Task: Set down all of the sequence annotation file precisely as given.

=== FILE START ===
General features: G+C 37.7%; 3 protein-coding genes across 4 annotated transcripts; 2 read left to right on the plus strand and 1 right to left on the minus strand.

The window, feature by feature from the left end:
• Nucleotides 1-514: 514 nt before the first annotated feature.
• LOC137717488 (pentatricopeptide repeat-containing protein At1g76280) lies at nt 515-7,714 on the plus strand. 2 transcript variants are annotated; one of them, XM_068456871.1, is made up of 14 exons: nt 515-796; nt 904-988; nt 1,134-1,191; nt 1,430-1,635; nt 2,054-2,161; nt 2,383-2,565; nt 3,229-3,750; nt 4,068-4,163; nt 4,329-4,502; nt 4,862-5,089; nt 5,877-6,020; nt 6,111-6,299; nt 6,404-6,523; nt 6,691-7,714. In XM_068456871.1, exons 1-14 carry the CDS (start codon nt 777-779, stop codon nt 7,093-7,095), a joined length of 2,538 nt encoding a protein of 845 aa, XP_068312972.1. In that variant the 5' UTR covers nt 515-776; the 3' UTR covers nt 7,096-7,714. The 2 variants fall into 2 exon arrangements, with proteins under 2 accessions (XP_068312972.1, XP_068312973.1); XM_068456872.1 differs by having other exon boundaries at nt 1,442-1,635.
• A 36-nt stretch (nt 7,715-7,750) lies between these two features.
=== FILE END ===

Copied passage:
General features: G+C 37.7%; 3 protein-coding genes across 4 annotated transcripts; 2 read left to right on the plus strand and 1 right to left on the minus strand.

The window, feature by feature from the left end:
• Nucleotides 1-514: 514 nt before the first annotated feature.
• LOC137717488 (pentatricopeptide repeat-containing protein At1g76280) lies at nt 515-7,714 on the plus strand. 2 transcript variants are annotated; one of them, XM_068456871.1, is made up of 14 exons: nt 515-796; nt 904-988; nt 1,134-1,191; nt 1,430-1,635; nt 2,054-2,161; nt 2,383-2,565; nt 3,229-3,750; nt 4,068-4,163; nt 4,329-4,502; nt 4,862-5,089; nt 5,877-6,020; nt 6,111-6,299; nt 6,404-6,523; nt 6,691-7,714. In XM_068456871.1, exons 1-14 carry the CDS (start codon nt 777-779, stop codon nt 7,093-7,095), a joined length of 2,538 nt encoding a protein of 845 aa, XP_068312972.1. In that variant the 5' UTR covers nt 515-776; the 3' UTR covers nt 7,096-7,714. The 2 variants fall into 2 exon arrangements, with proteins under 2 accessions (XP_068312972.1, XP_068312973.1); XM_068456872.1 differs by having other exon boundaries at nt 1,442-1,635.
• A 36-nt stretch (nt 7,715-7,750) lies between these two features.